Indian Air Force chief B.S. Dhanoa on Saturday hinted at more Pathankot-type terror attacks on military bases in the country.
“…The military will continue to get targeted, like it happened at Pathankot. They (terrorists) will try and surprise us by attacking in a totally new location,” he delivering the annual lecture in the memory of late IAF chief, Air Chief Marshal L.M. Katre here.
A heavily-armed terror group from across the border attacked IAF’s Pathankot base on January 2, 2016, and seven security personnel were killed before the 10 terrorists were killed in a operation lasting for three days.
“Post Pathankot terrorist attacks last year, the IAF has carried out a series of measures to enhance its ability to protect,” said Air Chief Marshal Dhanoa.
Reiterating that the IAF had strengthened the defence of its bases, he said intense training had been carried out to counter ‘fidayeen’ attacks.
“As a service, we are prepared for a conflict at a very short notice,” he said.
Ruling out any large-scale terror attack on civil structure as in the 26/11 Mumbai attack, Dhanoa said the military would be targeted.
“The possibility of a large-scale terror attack on civil infrastructure like it happened in Mumbai on 26/11, or on Parliament (on December 13, 2001), is slightly remote, as it will invite worldwide condemnation,” he said.
On the strategic environment, Dhanoa said on the northern border, there was a difference in the Indian and Chinese perception of the Line of Actual Control (LAC), which is sometimes at “so much variation that it results in a standoff, which hopefully gets resolved”.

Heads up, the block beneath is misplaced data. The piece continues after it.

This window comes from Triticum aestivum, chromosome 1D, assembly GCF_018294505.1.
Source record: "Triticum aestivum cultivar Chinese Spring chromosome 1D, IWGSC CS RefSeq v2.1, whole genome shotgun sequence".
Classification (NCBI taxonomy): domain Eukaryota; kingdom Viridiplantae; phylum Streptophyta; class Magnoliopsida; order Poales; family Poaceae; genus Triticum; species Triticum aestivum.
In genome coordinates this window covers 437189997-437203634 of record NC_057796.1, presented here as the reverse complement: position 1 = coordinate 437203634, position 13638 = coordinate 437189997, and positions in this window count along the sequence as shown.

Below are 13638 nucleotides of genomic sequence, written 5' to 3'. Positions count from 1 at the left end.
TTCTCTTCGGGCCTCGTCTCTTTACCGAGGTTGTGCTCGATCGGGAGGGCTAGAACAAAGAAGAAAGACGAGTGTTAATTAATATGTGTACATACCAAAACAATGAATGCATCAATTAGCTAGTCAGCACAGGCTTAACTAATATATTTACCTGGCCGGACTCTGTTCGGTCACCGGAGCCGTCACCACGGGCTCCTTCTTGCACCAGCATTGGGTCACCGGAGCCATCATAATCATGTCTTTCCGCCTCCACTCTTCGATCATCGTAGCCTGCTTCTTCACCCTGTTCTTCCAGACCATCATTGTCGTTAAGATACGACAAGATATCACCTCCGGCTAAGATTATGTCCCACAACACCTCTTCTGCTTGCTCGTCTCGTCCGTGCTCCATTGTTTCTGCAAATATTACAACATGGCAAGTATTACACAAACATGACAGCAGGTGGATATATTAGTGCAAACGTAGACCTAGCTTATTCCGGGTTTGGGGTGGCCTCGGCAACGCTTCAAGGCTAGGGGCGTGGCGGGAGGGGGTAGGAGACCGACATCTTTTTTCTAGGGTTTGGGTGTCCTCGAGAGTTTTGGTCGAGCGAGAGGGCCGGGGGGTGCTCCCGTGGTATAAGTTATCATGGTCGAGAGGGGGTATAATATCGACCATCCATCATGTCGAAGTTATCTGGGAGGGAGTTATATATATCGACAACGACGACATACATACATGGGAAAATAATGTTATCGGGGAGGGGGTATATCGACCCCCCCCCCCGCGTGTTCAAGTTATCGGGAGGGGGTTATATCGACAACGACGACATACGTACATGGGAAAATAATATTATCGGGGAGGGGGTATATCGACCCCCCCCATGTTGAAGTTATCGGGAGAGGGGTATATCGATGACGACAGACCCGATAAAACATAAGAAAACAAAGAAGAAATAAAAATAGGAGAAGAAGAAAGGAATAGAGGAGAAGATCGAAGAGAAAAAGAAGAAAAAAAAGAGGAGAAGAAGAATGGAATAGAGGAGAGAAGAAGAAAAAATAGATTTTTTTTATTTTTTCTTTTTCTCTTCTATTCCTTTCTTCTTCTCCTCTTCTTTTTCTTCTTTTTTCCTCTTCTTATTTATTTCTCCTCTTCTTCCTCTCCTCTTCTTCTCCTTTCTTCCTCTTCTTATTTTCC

Referring to the recent standoff at Doklam, Dhanoa clarified that there was no airspace violation from either side as fighters on both sides maintain at least 10 km distance from the LAC.
China, however, maintains a continuous air presence in Tibet and the strength of its presence increases and decreases as per the exercises, he said.
“In case the relationship (between the countries) deteriorates, a buildup of infrastructure is the first step that anybody would take before they envisage any offensive operation in this sector,” he added.
Noting that the IAF was replacing its low-end weapons with indigenous ones, the Air Chief said the top-end weapons were imported.
“If we don’t import, our low-end weapons will not be able to survive. We need the top-of-the-line weapons to win the deep battles,” he said.
Reaffirming that the IAF was committed to indigenisation, he said the IAF does not pay only lip service to indigenization, as it paid with the lives of its test pilots and engineers.
“Since Independence, 17 air force pilots and engineers died in air accidents during testing of the indigenous aircraft,” he noted.